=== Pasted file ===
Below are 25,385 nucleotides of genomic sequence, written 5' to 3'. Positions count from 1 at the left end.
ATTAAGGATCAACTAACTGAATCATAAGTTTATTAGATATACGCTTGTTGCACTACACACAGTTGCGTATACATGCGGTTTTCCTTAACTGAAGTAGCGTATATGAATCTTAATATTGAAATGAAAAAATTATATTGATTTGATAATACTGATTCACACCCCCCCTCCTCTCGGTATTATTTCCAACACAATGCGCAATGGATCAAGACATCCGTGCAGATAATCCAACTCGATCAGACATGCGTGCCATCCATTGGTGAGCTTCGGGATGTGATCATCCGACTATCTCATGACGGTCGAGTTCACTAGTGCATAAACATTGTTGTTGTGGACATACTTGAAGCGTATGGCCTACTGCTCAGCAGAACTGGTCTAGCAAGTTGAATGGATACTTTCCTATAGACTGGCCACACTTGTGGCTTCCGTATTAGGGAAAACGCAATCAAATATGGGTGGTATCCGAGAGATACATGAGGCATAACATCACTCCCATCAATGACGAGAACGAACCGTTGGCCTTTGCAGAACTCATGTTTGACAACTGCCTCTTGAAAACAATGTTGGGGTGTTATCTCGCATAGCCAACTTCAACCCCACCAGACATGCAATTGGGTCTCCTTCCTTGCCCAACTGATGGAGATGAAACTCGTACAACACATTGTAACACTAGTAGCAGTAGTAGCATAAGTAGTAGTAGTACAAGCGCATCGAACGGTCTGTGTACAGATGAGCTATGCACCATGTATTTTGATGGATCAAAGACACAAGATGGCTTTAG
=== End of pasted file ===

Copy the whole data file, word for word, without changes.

Below are 25,385 nucleotides of genomic sequence, written 5' to 3'. Positions count from 1 at the left end.
ATTAAGGATCAACTAACTGAATCATAAGTTTATTAGATATACGCTTGTTGCACTACACACAGTTGCGTATACATGCGGTTTTCCTTAACTGAAGTAGCGTATATGAATCTTAATATTGAAATGAAAAAATTATATTGATTTGATAATACTGATTCACACCCCCCCTCCTCTCGGTATTATTTCCAACACAATGCGCAATGGATCAAGACATCCGTGCAGATAATCCAACTCGATCAGACATGCGTGCCATCCATTGGTGAGCTTCGGGATGTGATCATCCGACTATCTCATGACGGTCGAGTTCACTAGTGCATAAACATTGTTGTTGTGGACATACTTGAAGCGTATGGCCTACTGCTCAGCAGAACTGGTCTAGCAAGTTGAATGGATACTTTCCTATAGACTGGCCACACTTGTGGCTTCCGTATTAGGGAAAACGCAATCAAATATGGGTGGTATCCGAGAGATACATGAGGCATAACATCACTCCCATCAATGACGAGAACGAACCGTTGGCCTTTGCAGAACTCATGTTTGACAACTGCCTCTTGAAAACAATGTTGGGGTGTTATCTCGCATAGCCAACTTCAACCCCACCAGACATGCAATTGGGTCTCCTTCCTTGCCCAACTGATGGAGATGAAACTCGTACAACACATTGTAACACTAGTAGCAGTAGTAGCATAAGTAGTAGTAGTACAAGCGCATCGAACGGTCTGTGTACAGATGAGCTATGCACCATGTATTTTGATGGATCAAAGACACAAGATGGCTTTAG